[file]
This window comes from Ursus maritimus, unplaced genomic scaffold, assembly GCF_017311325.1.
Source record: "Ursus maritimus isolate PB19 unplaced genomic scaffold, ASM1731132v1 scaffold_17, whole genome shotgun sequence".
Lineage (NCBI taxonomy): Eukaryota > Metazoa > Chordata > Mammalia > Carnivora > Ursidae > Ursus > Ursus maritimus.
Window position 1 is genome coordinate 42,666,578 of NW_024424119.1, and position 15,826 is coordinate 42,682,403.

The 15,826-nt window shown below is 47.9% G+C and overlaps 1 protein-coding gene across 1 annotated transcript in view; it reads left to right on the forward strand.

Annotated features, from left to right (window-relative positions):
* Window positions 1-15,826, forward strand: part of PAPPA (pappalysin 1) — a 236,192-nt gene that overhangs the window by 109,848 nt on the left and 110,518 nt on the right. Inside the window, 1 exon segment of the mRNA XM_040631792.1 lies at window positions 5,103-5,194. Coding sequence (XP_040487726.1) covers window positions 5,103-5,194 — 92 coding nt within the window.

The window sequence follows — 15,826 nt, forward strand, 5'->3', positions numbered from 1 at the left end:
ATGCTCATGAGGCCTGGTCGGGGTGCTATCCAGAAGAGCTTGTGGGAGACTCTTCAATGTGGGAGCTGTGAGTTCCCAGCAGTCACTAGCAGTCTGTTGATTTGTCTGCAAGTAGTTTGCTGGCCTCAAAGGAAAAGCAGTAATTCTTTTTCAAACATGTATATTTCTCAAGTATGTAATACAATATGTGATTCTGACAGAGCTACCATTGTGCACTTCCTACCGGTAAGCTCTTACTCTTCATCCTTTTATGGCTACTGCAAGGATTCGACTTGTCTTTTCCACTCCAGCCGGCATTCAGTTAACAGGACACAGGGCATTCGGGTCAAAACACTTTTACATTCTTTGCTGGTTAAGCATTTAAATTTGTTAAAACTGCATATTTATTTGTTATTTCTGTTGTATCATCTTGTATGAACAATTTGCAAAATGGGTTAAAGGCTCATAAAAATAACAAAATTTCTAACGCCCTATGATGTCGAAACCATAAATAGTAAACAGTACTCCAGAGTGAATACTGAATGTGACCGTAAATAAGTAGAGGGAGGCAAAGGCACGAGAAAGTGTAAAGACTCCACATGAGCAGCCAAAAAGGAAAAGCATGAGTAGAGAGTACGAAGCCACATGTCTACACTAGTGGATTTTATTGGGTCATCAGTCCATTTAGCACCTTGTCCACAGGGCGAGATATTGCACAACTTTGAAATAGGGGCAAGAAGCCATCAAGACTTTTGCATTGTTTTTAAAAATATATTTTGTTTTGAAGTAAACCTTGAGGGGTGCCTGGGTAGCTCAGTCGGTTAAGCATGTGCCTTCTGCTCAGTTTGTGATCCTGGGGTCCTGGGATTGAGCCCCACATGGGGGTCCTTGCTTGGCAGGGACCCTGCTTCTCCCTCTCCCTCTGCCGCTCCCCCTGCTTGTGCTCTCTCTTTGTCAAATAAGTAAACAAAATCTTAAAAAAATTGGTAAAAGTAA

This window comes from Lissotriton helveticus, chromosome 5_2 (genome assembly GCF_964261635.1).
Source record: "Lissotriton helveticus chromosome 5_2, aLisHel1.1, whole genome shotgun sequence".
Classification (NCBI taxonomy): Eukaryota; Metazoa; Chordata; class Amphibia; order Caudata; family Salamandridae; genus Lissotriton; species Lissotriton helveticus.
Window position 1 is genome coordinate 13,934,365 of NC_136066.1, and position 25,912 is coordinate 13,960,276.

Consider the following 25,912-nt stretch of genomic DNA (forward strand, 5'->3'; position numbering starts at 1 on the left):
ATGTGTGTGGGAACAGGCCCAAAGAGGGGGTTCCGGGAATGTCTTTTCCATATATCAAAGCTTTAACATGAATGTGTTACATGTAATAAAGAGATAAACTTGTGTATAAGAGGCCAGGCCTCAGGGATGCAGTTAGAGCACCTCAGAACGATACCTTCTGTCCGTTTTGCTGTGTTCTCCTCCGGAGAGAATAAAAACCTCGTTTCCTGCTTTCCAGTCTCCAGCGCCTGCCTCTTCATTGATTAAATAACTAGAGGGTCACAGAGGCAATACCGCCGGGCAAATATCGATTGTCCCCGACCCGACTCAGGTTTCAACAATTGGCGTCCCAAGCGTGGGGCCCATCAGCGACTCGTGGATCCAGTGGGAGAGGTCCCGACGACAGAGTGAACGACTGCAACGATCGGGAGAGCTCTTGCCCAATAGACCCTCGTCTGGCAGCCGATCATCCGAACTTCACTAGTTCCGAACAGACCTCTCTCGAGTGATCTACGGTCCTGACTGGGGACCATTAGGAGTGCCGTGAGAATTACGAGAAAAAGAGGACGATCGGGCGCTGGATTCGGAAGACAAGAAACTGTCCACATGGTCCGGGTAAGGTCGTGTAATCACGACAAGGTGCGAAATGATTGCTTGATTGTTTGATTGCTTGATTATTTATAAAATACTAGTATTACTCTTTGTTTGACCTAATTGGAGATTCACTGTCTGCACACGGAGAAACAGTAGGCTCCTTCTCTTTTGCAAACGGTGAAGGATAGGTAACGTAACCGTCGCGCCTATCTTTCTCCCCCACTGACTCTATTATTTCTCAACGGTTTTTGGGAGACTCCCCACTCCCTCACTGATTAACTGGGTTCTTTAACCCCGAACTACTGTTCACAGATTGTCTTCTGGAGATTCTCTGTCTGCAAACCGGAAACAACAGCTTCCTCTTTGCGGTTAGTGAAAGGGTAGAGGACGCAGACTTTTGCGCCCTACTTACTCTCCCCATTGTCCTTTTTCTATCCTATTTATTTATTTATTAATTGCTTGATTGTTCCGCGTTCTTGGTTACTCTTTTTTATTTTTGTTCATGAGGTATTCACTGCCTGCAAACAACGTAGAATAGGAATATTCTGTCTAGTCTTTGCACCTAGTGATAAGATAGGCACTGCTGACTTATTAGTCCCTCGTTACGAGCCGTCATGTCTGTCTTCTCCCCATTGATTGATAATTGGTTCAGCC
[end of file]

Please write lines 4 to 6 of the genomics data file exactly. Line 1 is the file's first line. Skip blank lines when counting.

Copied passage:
Window position 1 is genome coordinate 42,666,578 of NW_024424119.1, and position 15,826 is coordinate 42,682,403.

The 15,826-nt window shown below is 47.9% G+C and overlaps 1 protein-coding gene across 1 annotated transcript in view; it reads left to right on the forward strand.

Annotated features, from left to right (window-relative positions):